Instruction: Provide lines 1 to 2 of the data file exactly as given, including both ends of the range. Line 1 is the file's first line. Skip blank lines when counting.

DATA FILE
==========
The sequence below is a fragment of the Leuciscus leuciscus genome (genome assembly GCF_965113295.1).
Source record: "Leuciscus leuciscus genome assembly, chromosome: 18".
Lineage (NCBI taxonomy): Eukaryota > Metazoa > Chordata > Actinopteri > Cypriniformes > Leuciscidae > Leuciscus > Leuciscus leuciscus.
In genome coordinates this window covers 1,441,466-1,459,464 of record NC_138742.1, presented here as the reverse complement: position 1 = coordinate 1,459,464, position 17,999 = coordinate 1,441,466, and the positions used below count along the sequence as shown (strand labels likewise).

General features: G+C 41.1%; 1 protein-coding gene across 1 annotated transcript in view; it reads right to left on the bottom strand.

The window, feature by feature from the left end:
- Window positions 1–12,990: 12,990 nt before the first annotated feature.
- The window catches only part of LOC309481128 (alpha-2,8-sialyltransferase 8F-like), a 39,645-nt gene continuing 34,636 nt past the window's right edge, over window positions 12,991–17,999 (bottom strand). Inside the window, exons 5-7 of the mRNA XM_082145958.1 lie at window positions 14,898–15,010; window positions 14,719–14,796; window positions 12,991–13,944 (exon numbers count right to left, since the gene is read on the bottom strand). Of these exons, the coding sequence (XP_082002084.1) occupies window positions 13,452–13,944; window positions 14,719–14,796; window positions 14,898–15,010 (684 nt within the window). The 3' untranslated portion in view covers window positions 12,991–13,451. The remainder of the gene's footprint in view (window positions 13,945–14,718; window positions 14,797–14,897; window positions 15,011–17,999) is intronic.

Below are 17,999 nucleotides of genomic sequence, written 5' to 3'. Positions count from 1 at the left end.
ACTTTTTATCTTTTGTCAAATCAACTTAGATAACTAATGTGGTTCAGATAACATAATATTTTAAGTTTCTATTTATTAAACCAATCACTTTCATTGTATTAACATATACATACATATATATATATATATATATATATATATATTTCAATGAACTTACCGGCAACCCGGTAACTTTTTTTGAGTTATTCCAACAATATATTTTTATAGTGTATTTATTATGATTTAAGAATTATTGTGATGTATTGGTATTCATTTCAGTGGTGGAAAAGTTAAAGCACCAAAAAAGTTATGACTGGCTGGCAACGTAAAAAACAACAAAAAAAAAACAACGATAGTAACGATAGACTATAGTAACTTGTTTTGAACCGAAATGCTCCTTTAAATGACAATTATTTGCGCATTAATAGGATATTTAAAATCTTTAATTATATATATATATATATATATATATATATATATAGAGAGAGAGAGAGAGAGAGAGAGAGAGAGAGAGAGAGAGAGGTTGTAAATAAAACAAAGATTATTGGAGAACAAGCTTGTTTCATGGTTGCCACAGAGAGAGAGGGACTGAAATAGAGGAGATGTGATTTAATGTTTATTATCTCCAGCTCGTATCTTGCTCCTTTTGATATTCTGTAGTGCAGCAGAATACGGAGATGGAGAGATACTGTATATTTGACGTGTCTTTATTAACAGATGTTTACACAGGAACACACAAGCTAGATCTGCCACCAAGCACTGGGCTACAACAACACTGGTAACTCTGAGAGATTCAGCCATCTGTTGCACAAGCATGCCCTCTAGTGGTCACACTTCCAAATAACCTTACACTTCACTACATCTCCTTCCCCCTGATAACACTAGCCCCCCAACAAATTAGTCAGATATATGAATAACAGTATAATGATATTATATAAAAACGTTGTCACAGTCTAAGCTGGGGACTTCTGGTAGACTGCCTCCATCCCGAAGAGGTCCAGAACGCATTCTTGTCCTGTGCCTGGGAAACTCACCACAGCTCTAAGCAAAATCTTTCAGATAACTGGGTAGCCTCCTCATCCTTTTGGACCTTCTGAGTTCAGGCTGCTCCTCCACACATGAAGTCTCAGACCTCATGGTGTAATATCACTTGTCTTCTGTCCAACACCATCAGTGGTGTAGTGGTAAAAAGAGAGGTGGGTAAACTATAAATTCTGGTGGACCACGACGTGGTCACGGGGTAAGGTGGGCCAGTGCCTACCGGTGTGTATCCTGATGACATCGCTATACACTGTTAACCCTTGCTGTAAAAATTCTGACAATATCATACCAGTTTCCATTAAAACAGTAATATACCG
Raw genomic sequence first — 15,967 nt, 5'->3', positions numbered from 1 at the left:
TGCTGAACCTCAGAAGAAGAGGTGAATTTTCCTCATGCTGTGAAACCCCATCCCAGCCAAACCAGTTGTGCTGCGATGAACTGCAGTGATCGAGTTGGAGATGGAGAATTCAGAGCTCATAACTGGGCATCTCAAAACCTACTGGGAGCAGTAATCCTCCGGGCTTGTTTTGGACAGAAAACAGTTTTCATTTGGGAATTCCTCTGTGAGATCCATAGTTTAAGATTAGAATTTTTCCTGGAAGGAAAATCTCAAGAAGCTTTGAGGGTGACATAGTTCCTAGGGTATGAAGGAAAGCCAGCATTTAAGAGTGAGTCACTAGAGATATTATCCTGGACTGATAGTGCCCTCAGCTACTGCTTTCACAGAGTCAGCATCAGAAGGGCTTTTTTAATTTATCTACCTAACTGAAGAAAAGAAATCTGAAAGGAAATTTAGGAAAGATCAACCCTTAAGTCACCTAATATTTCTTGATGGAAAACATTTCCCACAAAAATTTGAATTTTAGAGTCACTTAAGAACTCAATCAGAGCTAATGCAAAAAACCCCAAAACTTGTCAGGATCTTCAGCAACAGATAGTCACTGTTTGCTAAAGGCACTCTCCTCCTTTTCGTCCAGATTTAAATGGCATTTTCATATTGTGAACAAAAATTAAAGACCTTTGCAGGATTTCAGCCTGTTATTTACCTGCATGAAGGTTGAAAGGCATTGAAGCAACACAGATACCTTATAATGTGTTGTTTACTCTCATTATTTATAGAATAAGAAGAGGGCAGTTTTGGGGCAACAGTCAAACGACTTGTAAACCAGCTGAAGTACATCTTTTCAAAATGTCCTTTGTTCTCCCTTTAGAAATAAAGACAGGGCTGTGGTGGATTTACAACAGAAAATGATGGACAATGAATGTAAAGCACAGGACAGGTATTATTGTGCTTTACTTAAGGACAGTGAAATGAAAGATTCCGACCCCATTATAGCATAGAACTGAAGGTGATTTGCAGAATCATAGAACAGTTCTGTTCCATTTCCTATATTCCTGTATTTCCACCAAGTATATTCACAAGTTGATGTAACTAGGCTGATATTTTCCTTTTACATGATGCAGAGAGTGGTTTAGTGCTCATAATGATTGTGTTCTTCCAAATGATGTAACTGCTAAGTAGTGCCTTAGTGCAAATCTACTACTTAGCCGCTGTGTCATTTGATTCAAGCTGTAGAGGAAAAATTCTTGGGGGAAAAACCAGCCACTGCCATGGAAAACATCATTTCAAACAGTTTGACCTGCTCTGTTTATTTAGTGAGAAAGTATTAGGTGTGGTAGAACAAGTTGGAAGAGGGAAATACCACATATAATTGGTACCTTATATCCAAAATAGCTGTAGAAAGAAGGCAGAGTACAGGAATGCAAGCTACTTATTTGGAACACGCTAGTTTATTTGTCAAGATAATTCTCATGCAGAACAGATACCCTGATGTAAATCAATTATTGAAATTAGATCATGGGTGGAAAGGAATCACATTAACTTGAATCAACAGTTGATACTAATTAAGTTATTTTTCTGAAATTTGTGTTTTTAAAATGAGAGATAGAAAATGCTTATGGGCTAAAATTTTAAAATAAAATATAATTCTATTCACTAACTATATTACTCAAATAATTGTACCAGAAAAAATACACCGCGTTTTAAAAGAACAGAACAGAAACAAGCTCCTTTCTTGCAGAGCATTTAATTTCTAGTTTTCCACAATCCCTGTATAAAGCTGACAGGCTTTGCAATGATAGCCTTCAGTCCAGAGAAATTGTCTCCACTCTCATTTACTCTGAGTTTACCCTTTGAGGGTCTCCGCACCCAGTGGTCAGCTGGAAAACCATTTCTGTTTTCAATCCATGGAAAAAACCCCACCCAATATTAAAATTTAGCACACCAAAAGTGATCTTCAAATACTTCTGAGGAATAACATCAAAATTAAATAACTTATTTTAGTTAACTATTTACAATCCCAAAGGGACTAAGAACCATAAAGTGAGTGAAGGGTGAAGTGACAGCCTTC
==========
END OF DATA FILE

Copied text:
The sequence below is a fragment of the Leuciscus leuciscus genome (genome assembly GCF_965113295.1).
Source record: "Leuciscus leuciscus genome assembly, chromosome: 18".